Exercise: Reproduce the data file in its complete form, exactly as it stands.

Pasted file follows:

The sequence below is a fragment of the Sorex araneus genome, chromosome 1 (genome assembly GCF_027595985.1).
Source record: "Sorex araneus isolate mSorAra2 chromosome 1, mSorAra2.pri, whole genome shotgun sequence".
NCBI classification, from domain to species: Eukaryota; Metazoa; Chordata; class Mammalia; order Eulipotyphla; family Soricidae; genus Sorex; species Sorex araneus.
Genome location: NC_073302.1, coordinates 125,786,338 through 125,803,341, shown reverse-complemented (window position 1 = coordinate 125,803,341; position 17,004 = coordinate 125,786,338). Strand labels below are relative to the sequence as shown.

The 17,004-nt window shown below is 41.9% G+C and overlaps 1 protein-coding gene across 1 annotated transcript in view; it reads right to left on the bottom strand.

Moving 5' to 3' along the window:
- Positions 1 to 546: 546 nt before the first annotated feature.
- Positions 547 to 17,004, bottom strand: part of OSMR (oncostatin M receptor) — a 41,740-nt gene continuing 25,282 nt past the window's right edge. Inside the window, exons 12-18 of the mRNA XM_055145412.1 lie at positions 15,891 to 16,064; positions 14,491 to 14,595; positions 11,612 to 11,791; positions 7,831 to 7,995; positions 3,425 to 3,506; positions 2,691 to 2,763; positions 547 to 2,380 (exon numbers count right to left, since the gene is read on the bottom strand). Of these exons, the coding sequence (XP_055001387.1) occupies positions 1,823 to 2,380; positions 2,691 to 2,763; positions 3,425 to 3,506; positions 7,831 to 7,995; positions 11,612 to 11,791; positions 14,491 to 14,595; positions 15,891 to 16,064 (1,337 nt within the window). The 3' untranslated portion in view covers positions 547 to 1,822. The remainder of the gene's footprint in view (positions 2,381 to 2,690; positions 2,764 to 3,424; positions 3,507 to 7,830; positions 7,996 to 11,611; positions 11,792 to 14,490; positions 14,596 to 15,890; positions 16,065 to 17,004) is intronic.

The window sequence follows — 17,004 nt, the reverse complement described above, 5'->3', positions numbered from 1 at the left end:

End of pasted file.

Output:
The sequence below is a fragment of the Sorex araneus genome, chromosome 1 (genome assembly GCF_027595985.1).
Source record: "Sorex araneus isolate mSorAra2 chromosome 1, mSorAra2.pri, whole genome shotgun sequence".
NCBI classification, from domain to species: Eukaryota; Metazoa; Chordata; class Mammalia; order Eulipotyphla; family Soricidae; genus Sorex; species Sorex araneus.
Genome location: NC_073302.1, coordinates 125,786,338 through 125,803,341, shown reverse-complemented (window position 1 = coordinate 125,803,341; position 17,004 = coordinate 125,786,338). Strand labels below are relative to the sequence as shown.

The 17,004-nt window shown below is 41.9% G+C and overlaps 1 protein-coding gene across 1 annotated transcript in view; it reads right to left on the bottom strand.

Moving 5' to 3' along the window:
- Positions 1 to 546: 546 nt before the first annotated feature.
- Positions 547 to 17,004, bottom strand: part of OSMR (oncostatin M receptor) — a 41,740-nt gene continuing 25,282 nt past the window's right edge. Inside the window, exons 12-18 of the mRNA XM_055145412.1 lie at positions 15,891 to 16,064; positions 14,491 to 14,595; positions 11,612 to 11,791; positions 7,831 to 7,995; positions 3,425 to 3,506; positions 2,691 to 2,763; positions 547 to 2,380 (exon numbers count right to left, since the gene is read on the bottom strand). Of these exons, the coding sequence (XP_055001387.1) occupies positions 1,823 to 2,380; positions 2,691 to 2,763; positions 3,425 to 3,506; positions 7,831 to 7,995; positions 11,612 to 11,791; positions 14,491 to 14,595; positions 15,891 to 16,064 (1,337 nt within the window). The 3' untranslated portion in view covers positions 547 to 1,822. The remainder of the gene's footprint in view (positions 2,381 to 2,690; positions 2,764 to 3,424; positions 3,507 to 7,830; positions 7,996 to 11,611; positions 11,792 to 14,490; positions 14,596 to 15,890; positions 16,065 to 17,004) is intronic.

The window sequence follows — 17,004 nt, the reverse complement described above, 5'->3', positions numbered from 1 at the left end: